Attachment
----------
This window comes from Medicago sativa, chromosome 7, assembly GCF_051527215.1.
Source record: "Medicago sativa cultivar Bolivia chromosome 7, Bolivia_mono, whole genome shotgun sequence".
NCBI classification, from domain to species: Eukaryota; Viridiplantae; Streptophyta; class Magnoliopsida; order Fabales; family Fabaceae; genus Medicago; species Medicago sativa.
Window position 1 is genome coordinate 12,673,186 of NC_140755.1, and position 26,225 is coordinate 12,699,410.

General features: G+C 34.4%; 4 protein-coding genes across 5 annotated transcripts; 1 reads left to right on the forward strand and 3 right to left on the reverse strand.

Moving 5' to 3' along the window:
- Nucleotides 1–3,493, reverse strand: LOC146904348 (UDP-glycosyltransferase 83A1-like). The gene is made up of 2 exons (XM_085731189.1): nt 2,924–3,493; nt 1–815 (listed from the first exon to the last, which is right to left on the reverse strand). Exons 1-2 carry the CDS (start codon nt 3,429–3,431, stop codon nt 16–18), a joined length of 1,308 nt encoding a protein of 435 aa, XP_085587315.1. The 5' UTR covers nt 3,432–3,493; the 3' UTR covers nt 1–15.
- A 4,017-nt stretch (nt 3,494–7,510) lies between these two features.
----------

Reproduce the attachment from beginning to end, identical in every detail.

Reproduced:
This window comes from Medicago sativa, chromosome 7, assembly GCF_051527215.1.
Source record: "Medicago sativa cultivar Bolivia chromosome 7, Bolivia_mono, whole genome shotgun sequence".
NCBI classification, from domain to species: Eukaryota; Viridiplantae; Streptophyta; class Magnoliopsida; order Fabales; family Fabaceae; genus Medicago; species Medicago sativa.
Window position 1 is genome coordinate 12,673,186 of NC_140755.1, and position 26,225 is coordinate 12,699,410.

General features: G+C 34.4%; 4 protein-coding genes across 5 annotated transcripts; 1 reads left to right on the forward strand and 3 right to left on the reverse strand.

Moving 5' to 3' along the window:
- Nucleotides 1–3,493, reverse strand: LOC146904348 (UDP-glycosyltransferase 83A1-like). The gene is made up of 2 exons (XM_085731189.1): nt 2,924–3,493; nt 1–815 (listed from the first exon to the last, which is right to left on the reverse strand). Exons 1-2 carry the CDS (start codon nt 3,429–3,431, stop codon nt 16–18), a joined length of 1,308 nt encoding a protein of 435 aa, XP_085587315.1. The 5' UTR covers nt 3,432–3,493; the 3' UTR covers nt 1–15.
- A 4,017-nt stretch (nt 3,494–7,510) lies between these two features.